Gov. Spencer Cox issued the first veto of his young administration on Tuesday, nixing a controversial bill that aimed to put regulations on how social media companies moderate content.
SB228 from Sen. Mike McKell, R-Spanish Fork, was the latest salvo in the cause celebre among conservatives following the permanent banning of ex-President Donald Trump from every social media platform after a mob of his supporters attacked the U.S. Capitol on Jan. 6. Conservatives have long complained that big social media platforms like Twitter and Facebook are biased and silence voices on the political right despite studies showing those very outlets routinely having some of the biggest audiences online.
McKell’s bill was rather milquetoast in comparison to other measures under consideration around the country. His proposal required social media companies to define how they moderate content and inform Utah users when their posts ran afoul of those policies. The proposal also mandated that those companies must provide an appeals process for users, and imposed a $1,000 fine per instance if the Utah attorney general decided to take action against those companies.
In explaining the veto, Cox said he nixed the bill due to “technical issues.”
“The sponsors of this bill have raised valid questions about the impact social media platforms can have on public discourse and debate,” Cox said in a news release. “Our country continues to grapple with very real and novel issues around freedom of speech, the rights of private companies and the toxic divisiveness caused by these new forms of connection, information and communication.”
McKell intends to revamp his legislation over the summer and bring a new bill to the 2022 session. He did not respond to a request for comment from The Tribune.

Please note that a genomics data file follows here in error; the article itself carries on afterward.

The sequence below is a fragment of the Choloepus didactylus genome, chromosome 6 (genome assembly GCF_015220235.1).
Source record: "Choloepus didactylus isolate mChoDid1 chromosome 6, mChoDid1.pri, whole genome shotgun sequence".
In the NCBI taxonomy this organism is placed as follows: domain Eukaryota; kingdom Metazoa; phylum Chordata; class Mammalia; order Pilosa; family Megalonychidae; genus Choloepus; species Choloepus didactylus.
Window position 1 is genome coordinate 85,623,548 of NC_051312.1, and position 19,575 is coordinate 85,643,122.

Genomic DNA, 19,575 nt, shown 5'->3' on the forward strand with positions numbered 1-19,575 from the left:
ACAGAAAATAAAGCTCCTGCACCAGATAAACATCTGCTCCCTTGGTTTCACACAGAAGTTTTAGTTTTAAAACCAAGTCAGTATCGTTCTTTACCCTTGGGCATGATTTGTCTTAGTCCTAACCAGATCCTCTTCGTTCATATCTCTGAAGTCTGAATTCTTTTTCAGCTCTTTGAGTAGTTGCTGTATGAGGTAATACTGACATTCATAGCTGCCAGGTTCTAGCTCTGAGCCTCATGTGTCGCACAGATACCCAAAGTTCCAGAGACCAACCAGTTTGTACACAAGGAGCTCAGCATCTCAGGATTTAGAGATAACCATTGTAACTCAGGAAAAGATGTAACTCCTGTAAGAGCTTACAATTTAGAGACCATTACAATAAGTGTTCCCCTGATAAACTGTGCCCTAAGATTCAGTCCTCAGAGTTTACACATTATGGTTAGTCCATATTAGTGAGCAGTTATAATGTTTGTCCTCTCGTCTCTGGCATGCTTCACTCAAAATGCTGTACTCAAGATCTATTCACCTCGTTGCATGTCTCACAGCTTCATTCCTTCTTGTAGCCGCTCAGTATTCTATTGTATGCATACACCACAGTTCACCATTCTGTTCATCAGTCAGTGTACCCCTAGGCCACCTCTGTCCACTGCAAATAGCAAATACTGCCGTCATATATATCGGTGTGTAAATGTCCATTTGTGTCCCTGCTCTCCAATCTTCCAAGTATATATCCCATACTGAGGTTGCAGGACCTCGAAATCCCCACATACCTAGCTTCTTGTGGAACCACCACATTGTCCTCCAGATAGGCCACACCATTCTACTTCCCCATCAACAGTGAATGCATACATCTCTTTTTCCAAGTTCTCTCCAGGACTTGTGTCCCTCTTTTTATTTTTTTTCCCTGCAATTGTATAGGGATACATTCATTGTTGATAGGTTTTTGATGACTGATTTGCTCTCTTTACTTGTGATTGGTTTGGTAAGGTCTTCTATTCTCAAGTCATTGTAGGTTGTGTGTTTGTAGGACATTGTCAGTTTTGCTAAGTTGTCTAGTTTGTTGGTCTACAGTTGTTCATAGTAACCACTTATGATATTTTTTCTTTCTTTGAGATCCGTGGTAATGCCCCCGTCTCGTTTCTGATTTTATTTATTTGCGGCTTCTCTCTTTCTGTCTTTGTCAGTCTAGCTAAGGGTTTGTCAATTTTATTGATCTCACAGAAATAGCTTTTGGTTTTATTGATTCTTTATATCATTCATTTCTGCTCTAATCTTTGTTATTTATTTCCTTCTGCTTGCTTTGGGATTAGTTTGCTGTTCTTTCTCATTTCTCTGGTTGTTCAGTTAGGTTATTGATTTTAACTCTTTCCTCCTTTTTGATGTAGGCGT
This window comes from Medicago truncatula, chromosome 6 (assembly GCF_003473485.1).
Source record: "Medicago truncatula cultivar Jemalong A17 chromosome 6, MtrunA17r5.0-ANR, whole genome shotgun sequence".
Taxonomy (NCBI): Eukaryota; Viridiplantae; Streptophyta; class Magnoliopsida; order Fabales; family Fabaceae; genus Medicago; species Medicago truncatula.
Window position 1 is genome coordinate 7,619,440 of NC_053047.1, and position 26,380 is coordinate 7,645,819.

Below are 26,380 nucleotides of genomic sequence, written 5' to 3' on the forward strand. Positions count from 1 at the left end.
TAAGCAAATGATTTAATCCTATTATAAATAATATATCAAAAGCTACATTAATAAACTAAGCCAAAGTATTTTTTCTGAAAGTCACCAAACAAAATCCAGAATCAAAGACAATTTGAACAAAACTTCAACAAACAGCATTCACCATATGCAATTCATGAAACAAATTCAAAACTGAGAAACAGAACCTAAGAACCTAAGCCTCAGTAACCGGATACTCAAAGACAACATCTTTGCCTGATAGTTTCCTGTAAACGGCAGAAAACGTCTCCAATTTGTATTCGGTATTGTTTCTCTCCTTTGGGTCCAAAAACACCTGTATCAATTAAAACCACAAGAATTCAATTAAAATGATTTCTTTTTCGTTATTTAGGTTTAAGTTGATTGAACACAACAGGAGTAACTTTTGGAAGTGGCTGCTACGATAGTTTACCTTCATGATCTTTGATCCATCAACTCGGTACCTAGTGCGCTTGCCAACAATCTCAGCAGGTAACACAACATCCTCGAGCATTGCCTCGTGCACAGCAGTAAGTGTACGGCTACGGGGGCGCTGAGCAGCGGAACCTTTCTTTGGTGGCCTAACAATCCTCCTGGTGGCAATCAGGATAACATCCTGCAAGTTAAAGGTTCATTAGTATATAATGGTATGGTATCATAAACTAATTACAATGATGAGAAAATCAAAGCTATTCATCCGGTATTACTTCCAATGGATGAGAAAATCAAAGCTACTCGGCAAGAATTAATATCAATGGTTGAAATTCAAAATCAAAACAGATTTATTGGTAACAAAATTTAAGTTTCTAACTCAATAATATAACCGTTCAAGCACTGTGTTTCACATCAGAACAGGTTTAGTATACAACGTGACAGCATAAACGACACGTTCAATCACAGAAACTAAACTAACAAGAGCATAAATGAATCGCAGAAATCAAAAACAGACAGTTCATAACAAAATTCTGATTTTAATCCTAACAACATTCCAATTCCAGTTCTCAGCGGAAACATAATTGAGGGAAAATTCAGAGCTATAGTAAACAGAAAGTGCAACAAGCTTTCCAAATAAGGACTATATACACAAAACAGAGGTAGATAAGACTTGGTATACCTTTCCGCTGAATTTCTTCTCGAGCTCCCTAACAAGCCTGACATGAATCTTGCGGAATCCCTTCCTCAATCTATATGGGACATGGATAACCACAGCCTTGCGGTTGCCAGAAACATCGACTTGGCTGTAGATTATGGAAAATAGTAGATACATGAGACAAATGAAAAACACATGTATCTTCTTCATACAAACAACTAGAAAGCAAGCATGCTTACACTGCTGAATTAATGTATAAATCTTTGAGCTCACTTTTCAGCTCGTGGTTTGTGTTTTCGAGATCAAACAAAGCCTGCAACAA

“I appreciate the commitment from stakeholders who have agreed to work with the Legislature to craft a better solution that will increase transparency within social media corporations,” McKell said in the news release. “Censorship practices are un-American and likely unconstitutional. In Utah, we defend the right to freely express opinions and views, regardless of political or religious affiliation.”
Opponents of the bill warned lawmakers repeatedly during the just-completed 2021 session that the bill was most likely unconstitutional. The government cannot force private companies to carry speech they don’t want to. Experts also said the bill was moot as it was overridden by Section 230 of the Communications Decency Act which gives these platforms wide latitude about how they handle user-generated content. They also cautioned legislators the bill would almost certainly draw a legal challenge from those same social media companies.
McKell and other supporters argued social media platforms have become a defacto modern version of the town square, and censoring users is unfair. But, the First Amendment only protects individuals from government restrictions, it does apply the other way around.
Legislative leaders, however, appear eager to have that fight, even if it results in costly litigation for the state.
“Free speech is one of our most cherished American values and essential to democracy,” Senate President Stuart Adams, R-Layton, said in a prepared statement. “With the rise of social media, the issue of censorship has become increasingly prevalent, and the need for corporation transparency has proven necessary. Together as Americans, we must ensure the right to speak freely remains intact, and I look forward to addressing this issue in the near future.”
“Social media platforms have become the modern town square and users deserve clear guidelines for how they can appropriately express their opinions,” added House Speaker Brad Wilson, R-Kaysville. “As life online becomes an integral part of our daily routine, these issues will continue to merit the attention of lawmakers and we are committed to continuing our collaborative and transparent policy-making process.”